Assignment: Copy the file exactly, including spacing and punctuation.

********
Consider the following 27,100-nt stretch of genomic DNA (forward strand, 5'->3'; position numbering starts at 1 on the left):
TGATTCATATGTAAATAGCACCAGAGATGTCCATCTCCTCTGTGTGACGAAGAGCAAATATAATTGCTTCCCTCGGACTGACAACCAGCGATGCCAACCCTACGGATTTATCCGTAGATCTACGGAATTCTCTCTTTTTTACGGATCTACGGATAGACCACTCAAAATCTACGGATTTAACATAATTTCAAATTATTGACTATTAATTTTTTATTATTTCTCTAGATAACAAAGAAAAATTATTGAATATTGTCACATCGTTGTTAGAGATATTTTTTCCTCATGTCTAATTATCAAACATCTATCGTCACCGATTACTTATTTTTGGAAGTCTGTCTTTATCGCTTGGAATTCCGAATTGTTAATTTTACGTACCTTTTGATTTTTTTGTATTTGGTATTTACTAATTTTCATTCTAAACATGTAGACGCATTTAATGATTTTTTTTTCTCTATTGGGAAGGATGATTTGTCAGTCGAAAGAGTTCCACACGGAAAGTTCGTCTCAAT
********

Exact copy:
Consider the following 27,100-nt stretch of genomic DNA (forward strand, 5'->3'; position numbering starts at 1 on the left):
TGATTCATATGTAAATAGCACCAGAGATGTCCATCTCCTCTGTGTGACGAAGAGCAAATATAATTGCTTCCCTCGGACTGACAACCAGCGATGCCAACCCTACGGATTTATCCGTAGATCTACGGAATTCTCTCTTTTTTACGGATCTACGGATAGACCACTCAAAATCTACGGATTTAACATAATTTCAAATTATTGACTATTAATTTTTTATTATTTCTCTAGATAACAAAGAAAAATTATTGAATATTGTCACATCGTTGTTAGAGATATTTTTTCCTCATGTCTAATTATCAAACATCTATCGTCACCGATTACTTATTTTTGGAAGTCTGTCTTTATCGCTTGGAATTCCGAATTGTTAATTTTACGTACCTTTTGATTTTTTTGTATTTGGTATTTACTAATTTTCATTCTAAACATGTAGACGCATTTAATGATTTTTTTTTCTCTATTGGGAAGGATGATTTGTCAGTCGAAAGAGTTCCACACGGAAAGTTCGTCTCAAT